Tony Bingham Half a dozen Appeal Court judges have recently gone on the record to explain what adjudicaton is all about. What a pity they all got it wrong...
Six recent High Court judgments from three separate judges have run up a whopping great flag on a whopping great flagpole. Same flag each time. Six reiterations of what the Court of Appeal thinks adjudication is. A sort of unanimous declaration that “we hold these truths to be self-evident, that all men are created equal and know what adjudication is. That they are endowed by their creator with knowledge of what adjudication is, being an inalienable right of life, liberty and the pursuit of money”. What adjudication is was recited in Carillion Construction vs Davenport Dockyard, now one year old, and in six subsequent judgments.
Well, the declaration is not right. Nor is the declaration about what we adjudicators are doing. The declaration is not what the industry practises or wants. The learned Court of Appeal judge who made the declaration is a tad remote from what we do.
Now I’ll tell you what he says it is, but first remember: this declaration arises out of a key ingredient. The dispute is supposed to be decided in 28 days under a procedure that no judge was ever taught at law school, nor ever practised in court.
That context persuades the high level judge that “the task of the adjudicator is to find an interim solution that meets the needs of the case”. On reading that, a leading adjudicator said to me: “What the hell is that supposed to mean?” Another said a rude word. The declaration goes on to say: “The need to have the ‘right’ answer has been subordinated to the need to have an answer quickly.” As for the disappointed loser in adjudication, the declaration blithely says: “He can take legal or arbitration proceedings in order to establish the true position.”
I know no construction industry adjudicator that subordinates the need to have the right answer to the need to have a quick one. As for finding an “interim solution, which meets the needs of the case”, I’m flummoxed by that statement. If it’s a coded message, saying: “Look lads, take a look, take a sniff, hold a wetted finger to the wind and plump for one side or the other” well that ain’t on. Yes, it’s tempting to poke fun at the 28-day timetable – particularly when you remember that Brunel’s Great Western Railway court case took 28 years.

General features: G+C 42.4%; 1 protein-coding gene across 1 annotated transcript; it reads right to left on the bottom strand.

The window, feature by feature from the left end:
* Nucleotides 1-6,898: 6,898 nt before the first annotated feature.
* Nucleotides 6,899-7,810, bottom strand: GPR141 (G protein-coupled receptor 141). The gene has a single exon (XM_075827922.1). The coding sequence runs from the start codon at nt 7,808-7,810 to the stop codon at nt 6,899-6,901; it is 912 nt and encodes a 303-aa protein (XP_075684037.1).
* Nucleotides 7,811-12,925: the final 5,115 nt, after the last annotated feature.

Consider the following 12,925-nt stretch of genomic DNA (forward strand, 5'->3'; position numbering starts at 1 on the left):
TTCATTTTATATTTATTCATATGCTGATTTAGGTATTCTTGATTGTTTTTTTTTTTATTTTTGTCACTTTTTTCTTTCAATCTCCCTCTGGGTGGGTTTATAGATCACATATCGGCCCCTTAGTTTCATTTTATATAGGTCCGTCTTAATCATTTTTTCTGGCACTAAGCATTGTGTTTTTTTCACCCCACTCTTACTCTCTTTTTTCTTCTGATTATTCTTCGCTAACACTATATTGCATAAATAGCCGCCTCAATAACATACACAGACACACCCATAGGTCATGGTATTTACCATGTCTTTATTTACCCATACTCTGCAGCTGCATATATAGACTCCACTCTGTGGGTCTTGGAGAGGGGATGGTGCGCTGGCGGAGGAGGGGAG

Yes, I know that adjudication cuts corners compared with litigation and arbitration. Yes, the adjudicator even takes short cuts, but none of that means the adjudicator founds his decision on random choice or personal whim. Nothing is arbitrary.
In most cases it is easy to decide even complex disputes in a short time, provided the parties have done all their quarrelling before calling in a referee
Oh, by the way, before I forget, very few adjudicators now stick to the 28 days. The parties almost always “meet the needs of the case” by fitting a timetable to the nature of the dispute. Moreover, in real life, it’s invariably the adjudicator that guides the parties to the right timetable.
I have said that about the timetable because the declaration has a throwaway line: “The Scheme was not enacted in order to provide definitive answers to complex questions. Indeed [and this is the throwaway line], it may be open to doubt whether parliament contemplated that disputes involving difficult questions of law would be referred or whether such disputes are suitable for adjudication.” Well, in real life, those complex disputes and difficult questions of law work beautifully in adjudication. We either revamp the timetable or we coax the two parties to first rehearse their dispute then, and only then, begin adjudication.
That is the crucial point missing in the thinking of those who don’t practise as adjudicators. Believe me, in most cases, it is easy to decide even a complex dispute in a short time, provided the parties have done all their quarrelling before calling in the referee. It’s even easy to test evidence with an oral hearing, with experts, with lawyers. But not at all easy if you come to adjudication and use the adjudicator’s time to develop your case. That is plain daft. “The time constraints within which the adjudicator is expected to operate” are proof of that.
Adjudication is a skilled job. When evidence is in conflict, the adjudicator decides which witness is more convincing; when they hear oral evidence, they decide which witness is more convincing; when they hear legal argument, they asks which party, A or B, is more convincing.
The Court of Appeal declaration says:
“The task of the adjudicator is not to act as arbitrator or judge.” Well I disagree with that, too. To adjudicate is precisely what arbitrators and judges and adjudicators do.
Tony Bingham is a barrister and arbitrator